December 7, 2022

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European Central Bank: What higher interest rates mean for borrowers

Facing a new rate hike – the third in nearly four months – there are thousands of mortgage borrowers, in addition to business loans, Those whose monthly installments will increase the next day And, in fact, in a period when they have to survive under the burden of accuracy.

Under the pretext of fighting inflation, which “touched” 10% last September, Central Bank President Christine Lagarde announced an interest rate adjustment of 75 basis points; Which means that the base rate is now set at 2% (from 1.25% previously). In practice, this means that a loan of 100,000 euros, with an interest rate of 3.5% and a repayment period of 20 years, which in installments last June was 511 euros, today, after the new increase in interest rates by the European Central Bank, will jump. to about 626 euros. So, within four months, the borrower has seen his loan amount “swell” by 114 euros / month or 1,369 euros / year!

And so … 3 months ago Yoribor, to which 90% of the loans are related, It is estimated to continue on its “crazy” path, “going up” from 1.58% today to 2.5% at the end of this year and to more than 3% next year. Naturally, the banks, trying not to deviate from their credit expansion goals, but also under pressure to shift interest away from fixed interest rates — now costing themselves — decided to informally keep floating rate mortgages below 4%. In this context, they reduce the profit margin (the spread).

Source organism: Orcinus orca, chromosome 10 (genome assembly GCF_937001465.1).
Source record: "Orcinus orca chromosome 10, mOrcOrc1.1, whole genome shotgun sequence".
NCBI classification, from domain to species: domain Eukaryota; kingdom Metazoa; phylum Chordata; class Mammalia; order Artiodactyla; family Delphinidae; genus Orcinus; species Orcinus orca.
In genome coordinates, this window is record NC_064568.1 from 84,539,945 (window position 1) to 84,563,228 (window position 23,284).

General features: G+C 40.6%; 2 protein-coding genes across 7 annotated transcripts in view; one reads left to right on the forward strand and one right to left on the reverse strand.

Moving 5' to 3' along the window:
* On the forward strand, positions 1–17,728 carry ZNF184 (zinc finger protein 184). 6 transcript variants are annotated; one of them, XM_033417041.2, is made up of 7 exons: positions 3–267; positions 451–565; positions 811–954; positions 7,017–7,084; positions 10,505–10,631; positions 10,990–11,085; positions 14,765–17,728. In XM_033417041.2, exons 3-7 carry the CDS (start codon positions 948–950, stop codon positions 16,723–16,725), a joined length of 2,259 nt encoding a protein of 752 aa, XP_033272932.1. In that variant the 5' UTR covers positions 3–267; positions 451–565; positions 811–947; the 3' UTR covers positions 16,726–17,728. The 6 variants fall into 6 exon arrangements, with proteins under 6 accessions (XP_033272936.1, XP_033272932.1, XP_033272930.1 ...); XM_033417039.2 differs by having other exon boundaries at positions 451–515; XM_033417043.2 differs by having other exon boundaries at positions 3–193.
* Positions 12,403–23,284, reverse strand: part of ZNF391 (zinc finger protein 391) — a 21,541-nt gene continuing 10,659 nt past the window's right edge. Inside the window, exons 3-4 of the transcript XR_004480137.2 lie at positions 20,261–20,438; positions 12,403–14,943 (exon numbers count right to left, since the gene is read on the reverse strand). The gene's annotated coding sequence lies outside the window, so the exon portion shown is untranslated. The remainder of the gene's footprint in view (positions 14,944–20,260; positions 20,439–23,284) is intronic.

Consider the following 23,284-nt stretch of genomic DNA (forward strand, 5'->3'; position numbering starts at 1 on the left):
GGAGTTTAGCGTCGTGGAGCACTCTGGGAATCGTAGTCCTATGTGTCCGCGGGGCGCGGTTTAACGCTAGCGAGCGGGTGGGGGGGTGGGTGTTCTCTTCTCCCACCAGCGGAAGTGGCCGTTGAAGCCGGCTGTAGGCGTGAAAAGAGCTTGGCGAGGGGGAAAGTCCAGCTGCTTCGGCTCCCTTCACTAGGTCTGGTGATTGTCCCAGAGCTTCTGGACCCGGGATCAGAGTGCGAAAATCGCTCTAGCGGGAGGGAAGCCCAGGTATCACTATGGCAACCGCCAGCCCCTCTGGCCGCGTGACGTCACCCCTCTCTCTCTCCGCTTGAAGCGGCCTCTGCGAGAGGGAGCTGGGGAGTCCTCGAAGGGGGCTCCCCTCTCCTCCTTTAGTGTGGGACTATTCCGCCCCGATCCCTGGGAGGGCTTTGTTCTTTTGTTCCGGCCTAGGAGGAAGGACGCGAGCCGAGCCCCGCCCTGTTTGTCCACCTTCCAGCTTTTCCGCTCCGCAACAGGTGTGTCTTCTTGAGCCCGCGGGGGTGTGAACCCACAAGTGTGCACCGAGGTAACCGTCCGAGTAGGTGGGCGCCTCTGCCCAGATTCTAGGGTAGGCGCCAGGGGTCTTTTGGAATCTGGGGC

In any case, the annuity fee may be higher or lower, depending on the amount or term of the loan, but mainly depends on the term remaining until it expires. where interest is paid in advance, If the loan is in the first 3 or 5 years of repayment, the additional cost may be higher.

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In contrast, for an average interest-free business loan of €200,000, with an average initial interest rate of 5.5% and a repayment period of 10 years, the increase An increase of 75 basis points translates to an increase in the monthly premium of €76/month (From an initial premium of €2230 to €2307).

What will happen to depositors?

Depositors are expected to see the first small increases early next month. With deposits continuing their upward trajectory, “reaching” last September 185.5 billion euros, banks realize that they can no longer “ignore” the ECB’s increases, Thus, to reward its customers.

It is worth noting that unlike foreign banks that offer interest rates from 2% to 2.5% for accounts in euros, domestic financial institutions have kept interest rates close to zero. Based on the latest figures from the Bank of Greece (BoG), last August, the weighted average interest rate on all new deposits remained unchanged at 0.04%, The average rate on overnight deposits for households is 0.03%, while the corresponding rate on corporate deposits has remained virtually unchanged at 0.01%.

As for the forward rate, the average interest rate is 0.11%, with Alpha Bank and Eurobank being the first to readjust from the 0.01% – 0.03% to 0.02% – 0.20% range.

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